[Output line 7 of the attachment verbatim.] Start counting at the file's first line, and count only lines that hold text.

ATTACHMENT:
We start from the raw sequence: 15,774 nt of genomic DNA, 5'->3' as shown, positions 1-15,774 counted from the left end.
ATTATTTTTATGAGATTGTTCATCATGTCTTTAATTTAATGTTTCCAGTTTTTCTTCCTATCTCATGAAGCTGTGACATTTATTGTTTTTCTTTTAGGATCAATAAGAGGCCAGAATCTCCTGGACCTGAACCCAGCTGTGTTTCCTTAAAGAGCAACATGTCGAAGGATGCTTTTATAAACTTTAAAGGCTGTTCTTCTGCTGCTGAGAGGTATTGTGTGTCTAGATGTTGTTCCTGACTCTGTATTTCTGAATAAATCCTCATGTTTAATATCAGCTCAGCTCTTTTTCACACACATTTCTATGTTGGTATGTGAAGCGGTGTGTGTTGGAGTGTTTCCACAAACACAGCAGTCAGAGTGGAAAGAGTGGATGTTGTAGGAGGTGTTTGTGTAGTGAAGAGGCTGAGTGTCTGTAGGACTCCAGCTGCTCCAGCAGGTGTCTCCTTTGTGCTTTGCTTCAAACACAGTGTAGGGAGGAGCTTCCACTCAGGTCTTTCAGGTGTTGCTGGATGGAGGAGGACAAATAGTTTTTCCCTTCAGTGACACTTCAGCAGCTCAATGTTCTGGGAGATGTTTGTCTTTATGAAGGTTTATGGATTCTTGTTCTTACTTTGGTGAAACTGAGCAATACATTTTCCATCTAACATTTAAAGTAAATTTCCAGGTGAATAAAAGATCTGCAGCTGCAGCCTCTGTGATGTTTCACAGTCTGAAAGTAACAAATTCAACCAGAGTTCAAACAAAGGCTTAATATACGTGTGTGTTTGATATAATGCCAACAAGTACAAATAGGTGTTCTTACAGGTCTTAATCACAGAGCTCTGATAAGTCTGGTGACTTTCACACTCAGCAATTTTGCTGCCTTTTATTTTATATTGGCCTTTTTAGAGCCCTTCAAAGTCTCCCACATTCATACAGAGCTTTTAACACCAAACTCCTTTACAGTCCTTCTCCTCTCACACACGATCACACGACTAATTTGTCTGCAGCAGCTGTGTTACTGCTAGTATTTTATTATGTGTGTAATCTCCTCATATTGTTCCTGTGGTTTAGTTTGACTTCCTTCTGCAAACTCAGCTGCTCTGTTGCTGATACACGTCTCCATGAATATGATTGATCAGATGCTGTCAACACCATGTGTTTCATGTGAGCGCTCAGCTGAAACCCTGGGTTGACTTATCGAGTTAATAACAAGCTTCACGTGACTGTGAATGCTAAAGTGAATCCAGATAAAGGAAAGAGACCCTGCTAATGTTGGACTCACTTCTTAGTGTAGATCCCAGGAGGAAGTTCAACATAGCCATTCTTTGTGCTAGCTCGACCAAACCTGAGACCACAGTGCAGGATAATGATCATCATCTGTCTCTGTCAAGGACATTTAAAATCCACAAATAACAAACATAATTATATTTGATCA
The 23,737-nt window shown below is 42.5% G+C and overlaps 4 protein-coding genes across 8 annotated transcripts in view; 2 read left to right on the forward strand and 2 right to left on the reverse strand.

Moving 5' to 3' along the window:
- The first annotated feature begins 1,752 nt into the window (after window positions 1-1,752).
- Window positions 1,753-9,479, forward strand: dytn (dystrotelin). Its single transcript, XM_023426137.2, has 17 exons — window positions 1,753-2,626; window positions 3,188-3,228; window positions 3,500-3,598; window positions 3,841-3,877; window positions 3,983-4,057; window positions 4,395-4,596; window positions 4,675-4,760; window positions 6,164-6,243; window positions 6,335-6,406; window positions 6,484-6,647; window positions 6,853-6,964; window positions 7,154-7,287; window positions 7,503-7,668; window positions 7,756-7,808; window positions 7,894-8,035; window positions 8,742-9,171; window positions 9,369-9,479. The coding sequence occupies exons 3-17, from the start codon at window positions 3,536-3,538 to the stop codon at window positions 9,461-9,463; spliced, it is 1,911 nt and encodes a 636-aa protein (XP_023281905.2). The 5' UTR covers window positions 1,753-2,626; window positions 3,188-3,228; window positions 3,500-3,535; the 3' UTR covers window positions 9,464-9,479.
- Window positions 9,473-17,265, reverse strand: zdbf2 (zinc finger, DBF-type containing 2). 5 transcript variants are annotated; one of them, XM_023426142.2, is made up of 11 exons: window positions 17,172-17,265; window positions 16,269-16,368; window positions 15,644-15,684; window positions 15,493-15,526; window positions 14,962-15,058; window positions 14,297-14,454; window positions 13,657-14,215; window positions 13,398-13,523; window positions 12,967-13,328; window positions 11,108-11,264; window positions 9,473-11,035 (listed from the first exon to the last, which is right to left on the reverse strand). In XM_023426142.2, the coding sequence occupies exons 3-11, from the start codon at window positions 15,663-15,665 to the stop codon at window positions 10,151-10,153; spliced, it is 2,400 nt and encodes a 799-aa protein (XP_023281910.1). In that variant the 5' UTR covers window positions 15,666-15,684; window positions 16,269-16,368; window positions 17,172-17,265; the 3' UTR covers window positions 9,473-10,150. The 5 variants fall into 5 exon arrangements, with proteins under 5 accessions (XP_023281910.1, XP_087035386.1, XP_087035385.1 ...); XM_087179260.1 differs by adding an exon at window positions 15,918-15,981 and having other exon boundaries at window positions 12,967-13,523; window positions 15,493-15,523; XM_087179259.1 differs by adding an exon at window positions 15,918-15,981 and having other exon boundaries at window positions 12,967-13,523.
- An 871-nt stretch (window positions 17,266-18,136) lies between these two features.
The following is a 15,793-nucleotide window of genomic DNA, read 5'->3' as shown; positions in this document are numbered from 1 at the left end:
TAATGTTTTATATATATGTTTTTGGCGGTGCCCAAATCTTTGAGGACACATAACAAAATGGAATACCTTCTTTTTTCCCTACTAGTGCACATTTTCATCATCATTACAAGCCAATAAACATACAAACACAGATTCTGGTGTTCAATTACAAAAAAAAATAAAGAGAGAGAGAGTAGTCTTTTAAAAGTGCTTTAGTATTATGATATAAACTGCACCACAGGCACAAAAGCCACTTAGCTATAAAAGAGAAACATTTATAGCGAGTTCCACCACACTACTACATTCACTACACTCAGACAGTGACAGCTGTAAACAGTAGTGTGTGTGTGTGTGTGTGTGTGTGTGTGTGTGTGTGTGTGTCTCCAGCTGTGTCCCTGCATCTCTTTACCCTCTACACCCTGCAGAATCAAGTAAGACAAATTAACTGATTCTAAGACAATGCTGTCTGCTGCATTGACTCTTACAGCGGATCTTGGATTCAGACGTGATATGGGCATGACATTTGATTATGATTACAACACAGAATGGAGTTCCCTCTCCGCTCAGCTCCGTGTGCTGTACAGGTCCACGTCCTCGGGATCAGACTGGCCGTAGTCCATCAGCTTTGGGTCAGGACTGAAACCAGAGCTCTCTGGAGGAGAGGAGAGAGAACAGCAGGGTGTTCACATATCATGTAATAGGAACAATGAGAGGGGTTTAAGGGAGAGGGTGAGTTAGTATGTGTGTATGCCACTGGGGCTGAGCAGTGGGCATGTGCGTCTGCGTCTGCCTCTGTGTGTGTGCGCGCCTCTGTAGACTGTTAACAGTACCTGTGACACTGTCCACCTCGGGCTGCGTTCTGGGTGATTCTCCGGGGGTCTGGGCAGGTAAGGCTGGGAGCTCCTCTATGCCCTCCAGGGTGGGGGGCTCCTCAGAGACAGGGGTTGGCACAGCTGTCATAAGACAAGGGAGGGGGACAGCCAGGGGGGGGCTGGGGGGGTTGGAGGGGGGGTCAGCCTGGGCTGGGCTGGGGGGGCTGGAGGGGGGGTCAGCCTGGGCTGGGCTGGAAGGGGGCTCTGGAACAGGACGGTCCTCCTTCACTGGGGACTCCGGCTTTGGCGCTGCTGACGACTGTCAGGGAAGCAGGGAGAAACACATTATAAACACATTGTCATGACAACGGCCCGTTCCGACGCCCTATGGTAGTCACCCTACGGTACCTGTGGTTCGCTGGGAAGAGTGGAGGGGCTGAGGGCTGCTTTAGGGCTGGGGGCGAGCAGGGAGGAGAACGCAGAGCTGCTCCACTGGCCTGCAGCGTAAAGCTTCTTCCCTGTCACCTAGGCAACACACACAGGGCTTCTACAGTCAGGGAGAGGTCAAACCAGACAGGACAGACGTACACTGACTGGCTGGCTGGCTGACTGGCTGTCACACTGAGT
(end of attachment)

- Window positions 9,473-17,265, reverse strand: zdbf2 (zinc finger, DBF-type containing 2). 5 transcript variants are annotated; one of them, XM_023426142.2, is made up of 11 exons: window positions 17,172-17,265; window positions 16,269-16,368; window positions 15,644-15,684; window positions 15,493-15,526; window positions 14,962-15,058; window positions 14,297-14,454; window positions 13,657-14,215; window positions 13,398-13,523; window positions 12,967-13,328; window positions 11,108-11,264; window positions 9,473-11,035 (listed from the first exon to the last, which is right to left on the reverse strand). In XM_023426142.2, the coding sequence occupies exons 3-11, from the start codon at window positions 15,663-15,665 to the stop codon at window positions 10,151-10,153; spliced, it is 2,400 nt and encodes a 799-aa protein (XP_023281910.1). In that variant the 5' UTR covers window positions 15,666-15,684; window positions 16,269-16,368; window positions 17,172-17,265; the 3' UTR covers window positions 9,473-10,150. The 5 variants fall into 5 exon arrangements, with proteins under 5 accessions (XP_023281910.1, XP_087035386.1, XP_087035385.1 ...); XM_087179260.1 differs by adding an exon at window positions 15,918-15,981 and having other exon boundaries at window positions 12,967-13,523; window positions 15,493-15,523; XM_087179259.1 differs by adding an exon at window positions 15,918-15,981 and having other exon boundaries at window positions 12,967-13,523.